Events within a fifteen-year period in mid-eighth century Eurasia included the Abbasid revolution, An Lu-shan’s Rebellion in Tang China, and the collapse or emergence of empires from Frankish Europe to Tibet to the kingdom of Srivajaya.
After thirty years of investigation, researchers have discovered where the volcanic explosion took place that caused the medieval ‘year without summer’ in 1258.
The Ilkhanid’s sovereignty in Iran was part of the great empire under the command of Genghis Khan and his successors. It extended broadly from Korea to Eastern Europe and China to Iran and Syria. Such conquest originated from Mongolia (Middle Asia), which was the original land of these homeless nomadic people. They lived by shepherding, hunting and sometimes looting nearby tribes or civilized centers.
After Said’s book, however, Orientalism became a pejorative term connoting false, prejudiced and totalising European representations of the Oriental world produced by Orientalist scholars specifically to justify and secure European colonial domination over this region, especially from the late eighteenth century onwards.
This was a very enjoyable paper given on the topic of medievalism and the predominance of a European perspective in almost all fantasy literature. Young examined three authors who were moving away from the traditional telling of fantasy by subverting the typical pseudo-medieval narrative or by moving away from European cultures towards embracing Eastern, Aztec and other non-European worlds.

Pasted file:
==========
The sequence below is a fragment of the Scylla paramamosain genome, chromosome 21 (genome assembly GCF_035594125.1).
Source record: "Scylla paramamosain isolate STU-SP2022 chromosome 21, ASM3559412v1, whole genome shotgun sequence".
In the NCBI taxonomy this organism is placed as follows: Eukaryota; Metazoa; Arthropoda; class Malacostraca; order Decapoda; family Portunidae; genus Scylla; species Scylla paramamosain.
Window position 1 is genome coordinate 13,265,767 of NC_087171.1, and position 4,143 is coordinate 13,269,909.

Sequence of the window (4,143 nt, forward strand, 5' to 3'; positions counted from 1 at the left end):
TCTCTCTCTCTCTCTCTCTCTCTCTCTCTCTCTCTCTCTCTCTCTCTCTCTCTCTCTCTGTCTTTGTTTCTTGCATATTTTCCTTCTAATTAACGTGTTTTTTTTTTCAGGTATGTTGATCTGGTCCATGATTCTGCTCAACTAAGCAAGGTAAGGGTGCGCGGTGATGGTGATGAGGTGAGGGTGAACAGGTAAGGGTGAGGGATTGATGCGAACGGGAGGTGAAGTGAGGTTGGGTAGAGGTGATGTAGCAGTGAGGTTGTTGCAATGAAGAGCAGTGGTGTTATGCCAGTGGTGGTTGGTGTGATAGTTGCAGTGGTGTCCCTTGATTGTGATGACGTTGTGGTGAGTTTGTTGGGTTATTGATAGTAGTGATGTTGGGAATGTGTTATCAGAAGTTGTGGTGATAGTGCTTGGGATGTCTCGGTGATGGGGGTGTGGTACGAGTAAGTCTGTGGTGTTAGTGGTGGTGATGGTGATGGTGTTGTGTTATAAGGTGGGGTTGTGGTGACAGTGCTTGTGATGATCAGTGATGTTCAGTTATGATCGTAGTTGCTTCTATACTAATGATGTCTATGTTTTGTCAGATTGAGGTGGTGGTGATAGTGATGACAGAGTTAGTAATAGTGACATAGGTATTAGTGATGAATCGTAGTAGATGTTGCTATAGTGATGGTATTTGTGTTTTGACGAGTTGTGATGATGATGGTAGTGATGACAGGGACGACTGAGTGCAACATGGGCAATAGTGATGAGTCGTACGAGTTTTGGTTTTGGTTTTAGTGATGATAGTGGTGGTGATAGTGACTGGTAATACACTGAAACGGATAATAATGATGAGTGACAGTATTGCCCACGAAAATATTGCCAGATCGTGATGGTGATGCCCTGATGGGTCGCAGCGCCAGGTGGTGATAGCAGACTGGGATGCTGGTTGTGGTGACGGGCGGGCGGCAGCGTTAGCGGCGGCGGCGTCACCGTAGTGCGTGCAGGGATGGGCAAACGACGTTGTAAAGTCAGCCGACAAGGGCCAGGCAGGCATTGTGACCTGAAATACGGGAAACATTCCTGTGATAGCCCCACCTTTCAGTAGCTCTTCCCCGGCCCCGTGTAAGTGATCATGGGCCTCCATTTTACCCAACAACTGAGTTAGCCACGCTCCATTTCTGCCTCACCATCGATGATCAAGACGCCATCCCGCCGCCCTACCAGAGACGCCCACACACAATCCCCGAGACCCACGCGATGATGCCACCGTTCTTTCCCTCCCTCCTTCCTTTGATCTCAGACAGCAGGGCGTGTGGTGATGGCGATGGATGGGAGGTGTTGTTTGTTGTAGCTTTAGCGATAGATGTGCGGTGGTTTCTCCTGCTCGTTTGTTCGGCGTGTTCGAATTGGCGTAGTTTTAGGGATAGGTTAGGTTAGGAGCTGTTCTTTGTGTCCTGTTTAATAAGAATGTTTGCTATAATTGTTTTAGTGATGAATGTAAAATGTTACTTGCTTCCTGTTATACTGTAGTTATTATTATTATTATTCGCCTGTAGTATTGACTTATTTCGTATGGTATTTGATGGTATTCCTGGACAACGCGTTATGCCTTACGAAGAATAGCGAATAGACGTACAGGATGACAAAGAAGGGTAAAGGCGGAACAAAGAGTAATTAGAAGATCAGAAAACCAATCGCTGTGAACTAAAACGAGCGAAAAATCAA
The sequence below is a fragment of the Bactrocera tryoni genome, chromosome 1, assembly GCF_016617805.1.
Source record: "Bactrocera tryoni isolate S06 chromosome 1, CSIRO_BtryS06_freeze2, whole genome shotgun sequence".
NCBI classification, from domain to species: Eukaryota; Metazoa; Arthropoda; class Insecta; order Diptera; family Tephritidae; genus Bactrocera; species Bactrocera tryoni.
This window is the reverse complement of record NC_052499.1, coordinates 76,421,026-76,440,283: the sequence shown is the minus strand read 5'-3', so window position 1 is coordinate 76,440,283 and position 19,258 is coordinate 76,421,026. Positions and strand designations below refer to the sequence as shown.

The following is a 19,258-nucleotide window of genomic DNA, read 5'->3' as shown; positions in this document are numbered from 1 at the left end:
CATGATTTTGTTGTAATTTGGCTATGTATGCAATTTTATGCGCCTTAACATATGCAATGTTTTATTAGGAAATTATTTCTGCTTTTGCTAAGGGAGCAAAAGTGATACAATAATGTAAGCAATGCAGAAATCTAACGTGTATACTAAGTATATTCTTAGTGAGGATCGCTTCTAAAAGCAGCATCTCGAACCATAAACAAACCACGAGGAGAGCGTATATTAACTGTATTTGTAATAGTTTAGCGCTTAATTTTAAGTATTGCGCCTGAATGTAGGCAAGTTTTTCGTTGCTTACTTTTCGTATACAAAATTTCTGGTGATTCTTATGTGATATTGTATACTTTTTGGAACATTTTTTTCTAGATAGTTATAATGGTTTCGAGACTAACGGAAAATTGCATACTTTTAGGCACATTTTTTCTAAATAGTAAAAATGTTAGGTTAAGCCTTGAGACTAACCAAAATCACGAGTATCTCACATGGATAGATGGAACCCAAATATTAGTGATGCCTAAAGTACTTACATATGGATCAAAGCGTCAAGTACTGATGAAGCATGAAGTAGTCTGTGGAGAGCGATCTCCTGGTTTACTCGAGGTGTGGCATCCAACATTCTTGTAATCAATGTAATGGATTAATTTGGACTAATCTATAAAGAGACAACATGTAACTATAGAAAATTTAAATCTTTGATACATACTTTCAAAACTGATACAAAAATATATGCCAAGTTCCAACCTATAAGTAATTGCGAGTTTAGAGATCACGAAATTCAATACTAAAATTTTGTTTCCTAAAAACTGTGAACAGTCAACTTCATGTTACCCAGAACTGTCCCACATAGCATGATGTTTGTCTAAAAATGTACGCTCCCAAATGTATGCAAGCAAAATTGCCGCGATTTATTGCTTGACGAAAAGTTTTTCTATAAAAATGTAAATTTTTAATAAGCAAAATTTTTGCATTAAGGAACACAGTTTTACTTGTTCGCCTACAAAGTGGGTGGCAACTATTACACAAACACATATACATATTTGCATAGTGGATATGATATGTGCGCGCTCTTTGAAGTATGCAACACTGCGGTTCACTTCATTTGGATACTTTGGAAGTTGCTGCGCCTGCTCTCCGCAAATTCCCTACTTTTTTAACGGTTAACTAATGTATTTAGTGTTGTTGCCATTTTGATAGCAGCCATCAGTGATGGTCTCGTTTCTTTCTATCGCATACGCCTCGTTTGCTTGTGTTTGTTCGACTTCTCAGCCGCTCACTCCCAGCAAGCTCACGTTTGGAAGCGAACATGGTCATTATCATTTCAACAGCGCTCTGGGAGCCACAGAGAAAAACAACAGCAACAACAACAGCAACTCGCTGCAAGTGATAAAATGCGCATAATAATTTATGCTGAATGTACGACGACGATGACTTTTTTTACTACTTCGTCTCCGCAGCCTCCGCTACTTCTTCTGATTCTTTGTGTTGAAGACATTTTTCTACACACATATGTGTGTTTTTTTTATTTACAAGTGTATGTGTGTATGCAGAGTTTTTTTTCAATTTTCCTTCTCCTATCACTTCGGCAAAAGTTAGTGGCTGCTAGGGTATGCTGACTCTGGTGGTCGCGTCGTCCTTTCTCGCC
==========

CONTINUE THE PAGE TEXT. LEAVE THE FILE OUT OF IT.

The chief structural features of Africa Minor are simple. The territory consists of a long strip of land bounded on the north by the Mediterranean,on the south by the Sahara, on the east by the Gulf of Tripoli and the Libyan Desert, on the west by the Atlantic.
What the Anglo-Saxons ‘knew’ about Moslems and Jews, and about Babylon and Egypt and India, depended upon Biblical exegesis, saints’ lives, and other texts derived from Latin sources. Numerous Old English texts, as well as Latin versions that circulated and were copied in Anglo-Saxon England, concern Asia; these are quite varied in genre and in content.
Historian from the University of Cincinnati examines how border areas and frontiers of the past adapted to major political, cultural and social shifts, specifically in terms of the rise of Islam in Asia and the Middle East.
While Chaucer‟s knight has traveled to and fought in Spain, North Africa, Eastern Europe, and Asia Minor, Sir John claims to have visited the entire known world from Constantinople and the Holy Land to the farthest reaches of Asia.
According to the Book of Matthew, Jesus said that there were eunuchs made of men, who had made them- selves by their fathers to be that way for heaven’s sake, and if they have received such a procedure, then let them keep it. Jesus referred to castration as an infallible way to achieve celibacy. And records of Christian history indicate that many Christian religious figures were castrated.